Review of Magnolia Collective's An Old Darkness Falls | Record Review | Indy Week

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Review of Magnolia Collective's An Old Darkness Falls

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Orange County's Magnolia Collective has taken time in pursuing the trappings of proper band life.

When the group issued a lone EP, Ghost Stories, it was a loose seven-piece, having come to the aid of leader Daniel Snyder when his previous band faded after a few frustrating years. But now, with the belated arrival of the full-length An Old Darkness Falls, Magnolia Collective is a tight, efficient quartet, with married couple Mimi and Rich McLaughlin on bass and guitar, respectively, and Jonathan Truesdale on drums.

An Old Darkness Falls showcases Magnolia Collective's essential strengths—Snyder's full croon, Rich's dynamic guitar, Mimi's solid bass and Truesdale's powerful drumming, which hits hard but never distracts from Snyder's songs. The result is capable of top-shelf country-rock.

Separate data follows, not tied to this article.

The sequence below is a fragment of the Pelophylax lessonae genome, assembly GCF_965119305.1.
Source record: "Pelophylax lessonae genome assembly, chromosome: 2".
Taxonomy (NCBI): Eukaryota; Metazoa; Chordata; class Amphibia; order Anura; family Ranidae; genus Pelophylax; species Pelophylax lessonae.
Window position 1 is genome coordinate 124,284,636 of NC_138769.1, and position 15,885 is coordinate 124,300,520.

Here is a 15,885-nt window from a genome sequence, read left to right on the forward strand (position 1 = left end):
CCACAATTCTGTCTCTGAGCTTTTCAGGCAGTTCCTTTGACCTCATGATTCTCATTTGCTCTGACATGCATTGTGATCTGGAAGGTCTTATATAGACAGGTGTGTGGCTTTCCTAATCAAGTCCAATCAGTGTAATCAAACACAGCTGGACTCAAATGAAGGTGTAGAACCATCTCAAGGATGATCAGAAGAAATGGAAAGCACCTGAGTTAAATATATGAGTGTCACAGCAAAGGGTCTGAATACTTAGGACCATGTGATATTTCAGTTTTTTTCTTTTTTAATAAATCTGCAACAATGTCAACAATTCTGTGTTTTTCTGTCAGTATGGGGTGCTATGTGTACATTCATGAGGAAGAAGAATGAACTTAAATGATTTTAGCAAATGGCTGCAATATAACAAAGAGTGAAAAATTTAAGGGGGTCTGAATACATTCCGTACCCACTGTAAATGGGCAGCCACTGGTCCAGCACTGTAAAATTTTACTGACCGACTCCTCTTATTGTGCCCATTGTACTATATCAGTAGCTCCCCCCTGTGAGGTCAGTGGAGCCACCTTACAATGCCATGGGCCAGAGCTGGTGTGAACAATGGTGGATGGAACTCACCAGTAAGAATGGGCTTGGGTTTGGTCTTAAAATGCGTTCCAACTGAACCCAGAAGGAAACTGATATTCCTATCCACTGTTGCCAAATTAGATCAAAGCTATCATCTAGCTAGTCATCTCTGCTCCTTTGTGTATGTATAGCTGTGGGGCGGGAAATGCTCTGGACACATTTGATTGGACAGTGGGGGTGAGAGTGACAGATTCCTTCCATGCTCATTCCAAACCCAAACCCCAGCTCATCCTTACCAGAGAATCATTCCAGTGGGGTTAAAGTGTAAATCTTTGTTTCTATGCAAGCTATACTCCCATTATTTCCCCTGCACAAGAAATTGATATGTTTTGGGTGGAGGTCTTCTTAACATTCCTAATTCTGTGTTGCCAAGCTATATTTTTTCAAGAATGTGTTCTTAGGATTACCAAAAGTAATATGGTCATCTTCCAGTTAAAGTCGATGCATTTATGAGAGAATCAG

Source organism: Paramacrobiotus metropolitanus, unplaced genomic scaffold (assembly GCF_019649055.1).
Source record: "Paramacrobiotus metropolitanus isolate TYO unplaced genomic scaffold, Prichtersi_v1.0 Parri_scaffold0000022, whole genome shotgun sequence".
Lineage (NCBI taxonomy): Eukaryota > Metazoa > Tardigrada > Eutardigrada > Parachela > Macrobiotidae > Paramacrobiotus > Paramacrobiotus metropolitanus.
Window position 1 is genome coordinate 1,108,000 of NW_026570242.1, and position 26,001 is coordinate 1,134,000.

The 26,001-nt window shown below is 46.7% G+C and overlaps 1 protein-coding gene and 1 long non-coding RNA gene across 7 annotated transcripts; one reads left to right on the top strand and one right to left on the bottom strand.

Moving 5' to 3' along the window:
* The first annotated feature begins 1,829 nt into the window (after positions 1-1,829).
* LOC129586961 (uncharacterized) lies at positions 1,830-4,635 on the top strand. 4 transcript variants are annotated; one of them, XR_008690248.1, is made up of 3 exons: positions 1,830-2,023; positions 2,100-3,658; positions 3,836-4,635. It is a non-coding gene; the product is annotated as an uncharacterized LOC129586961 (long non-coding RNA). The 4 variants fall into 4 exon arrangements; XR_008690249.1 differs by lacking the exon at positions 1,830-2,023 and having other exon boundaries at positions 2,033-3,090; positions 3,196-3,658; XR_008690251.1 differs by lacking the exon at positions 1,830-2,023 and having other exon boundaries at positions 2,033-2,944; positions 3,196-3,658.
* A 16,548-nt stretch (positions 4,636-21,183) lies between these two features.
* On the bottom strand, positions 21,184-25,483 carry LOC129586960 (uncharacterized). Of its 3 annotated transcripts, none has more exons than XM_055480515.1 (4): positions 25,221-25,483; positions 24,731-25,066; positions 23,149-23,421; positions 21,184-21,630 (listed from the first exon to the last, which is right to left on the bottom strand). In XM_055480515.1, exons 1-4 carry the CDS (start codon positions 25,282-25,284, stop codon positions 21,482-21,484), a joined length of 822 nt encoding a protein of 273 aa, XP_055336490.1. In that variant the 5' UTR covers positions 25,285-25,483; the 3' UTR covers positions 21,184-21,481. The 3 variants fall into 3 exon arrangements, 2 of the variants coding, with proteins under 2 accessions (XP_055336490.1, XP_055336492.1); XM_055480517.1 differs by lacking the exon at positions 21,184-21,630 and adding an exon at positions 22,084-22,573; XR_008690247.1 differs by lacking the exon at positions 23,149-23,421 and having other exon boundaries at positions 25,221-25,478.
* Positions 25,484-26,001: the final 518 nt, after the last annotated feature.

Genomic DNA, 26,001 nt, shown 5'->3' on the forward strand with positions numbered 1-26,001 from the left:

"Gran Torino" rambles along above a propulsive backbeat, mirroring Snyder's insistence as he pulls up to his beloved's house "in a Gran Torino/that I borrowed from my dad/A bouquet of plastic flowers from the truck store/on the way into town." Such details elevate his songs, filling out familiar themes with distinction. McLaughlin's intricate guitar work distinguishes the Collective, too. His runs streak like falling stars during "The Doldrums." These hopeful bursts are a fitting foil for the downtrodden Snyder, as he moans "I thin my blood with alcohol." Similarly sharp lines stoke the desperate "Guadalajara Girl," adding a welcome twist to a tune that cribs the vibe of "Hotel California."

None of this is mind-altering stuff, but that's never been the point: Magnolia Collective took time to take shape and arrive, at last, with a fetching, full set of songs.

Label: Potluck

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